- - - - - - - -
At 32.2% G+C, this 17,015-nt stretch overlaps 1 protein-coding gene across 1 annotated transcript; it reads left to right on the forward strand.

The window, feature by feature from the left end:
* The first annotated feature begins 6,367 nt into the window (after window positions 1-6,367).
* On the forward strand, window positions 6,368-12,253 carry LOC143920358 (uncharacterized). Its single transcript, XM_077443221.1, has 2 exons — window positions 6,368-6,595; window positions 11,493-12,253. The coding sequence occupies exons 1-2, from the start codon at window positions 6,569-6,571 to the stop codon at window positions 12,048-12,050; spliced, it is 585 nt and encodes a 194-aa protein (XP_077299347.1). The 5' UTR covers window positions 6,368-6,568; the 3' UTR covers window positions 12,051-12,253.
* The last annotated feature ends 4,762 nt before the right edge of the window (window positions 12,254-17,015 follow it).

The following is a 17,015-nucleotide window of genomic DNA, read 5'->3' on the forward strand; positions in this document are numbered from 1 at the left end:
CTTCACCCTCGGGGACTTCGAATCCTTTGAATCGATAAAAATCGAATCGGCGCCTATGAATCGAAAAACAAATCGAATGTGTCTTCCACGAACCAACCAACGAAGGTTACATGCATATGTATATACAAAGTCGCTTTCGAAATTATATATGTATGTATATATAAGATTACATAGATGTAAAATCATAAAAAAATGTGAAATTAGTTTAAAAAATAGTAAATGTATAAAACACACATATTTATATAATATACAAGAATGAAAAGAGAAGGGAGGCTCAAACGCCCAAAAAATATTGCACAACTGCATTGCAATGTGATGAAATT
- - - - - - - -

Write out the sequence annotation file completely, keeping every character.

At 32.2% G+C, this 17,015-nt stretch overlaps 1 protein-coding gene across 1 annotated transcript; it reads left to right on the forward strand.

The window, feature by feature from the left end:
* The first annotated feature begins 6,367 nt into the window (after window positions 1-6,367).
* On the forward strand, window positions 6,368-12,253 carry LOC143920358 (uncharacterized). Its single transcript, XM_077443221.1, has 2 exons — window positions 6,368-6,595; window positions 11,493-12,253. The coding sequence occupies exons 1-2, from the start codon at window positions 6,569-6,571 to the stop codon at window positions 12,048-12,050; spliced, it is 585 nt and encodes a 194-aa protein (XP_077299347.1). The 5' UTR covers window positions 6,368-6,568; the 3' UTR covers window positions 12,051-12,253.
* The last annotated feature ends 4,762 nt before the right edge of the window (window positions 12,254-17,015 follow it).

The following is a 17,015-nucleotide window of genomic DNA, read 5'->3' on the forward strand; positions in this document are numbered from 1 at the left end:
CTTCACCCTCGGGGACTTCGAATCCTTTGAATCGATAAAAATCGAATCGGCGCCTATGAATCGAAAAACAAATCGAATGTGTCTTCCACGAACCAACCAACGAAGGTTACATGCATATGTATATACAAAGTCGCTTTCGAAATTATATATGTATGTATATATAAGATTACATAGATGTAAAATCATAAAAAAATGTGAAATTAGTTTAAAAAATAGTAAATGTATAAAACACACATATTTATATAATATACAAGAATGAAAAGAGAAGGGAGGCTCAAACGCCCAAAAAATATTGCACAACTGCATTGCAATGTGATGAAATT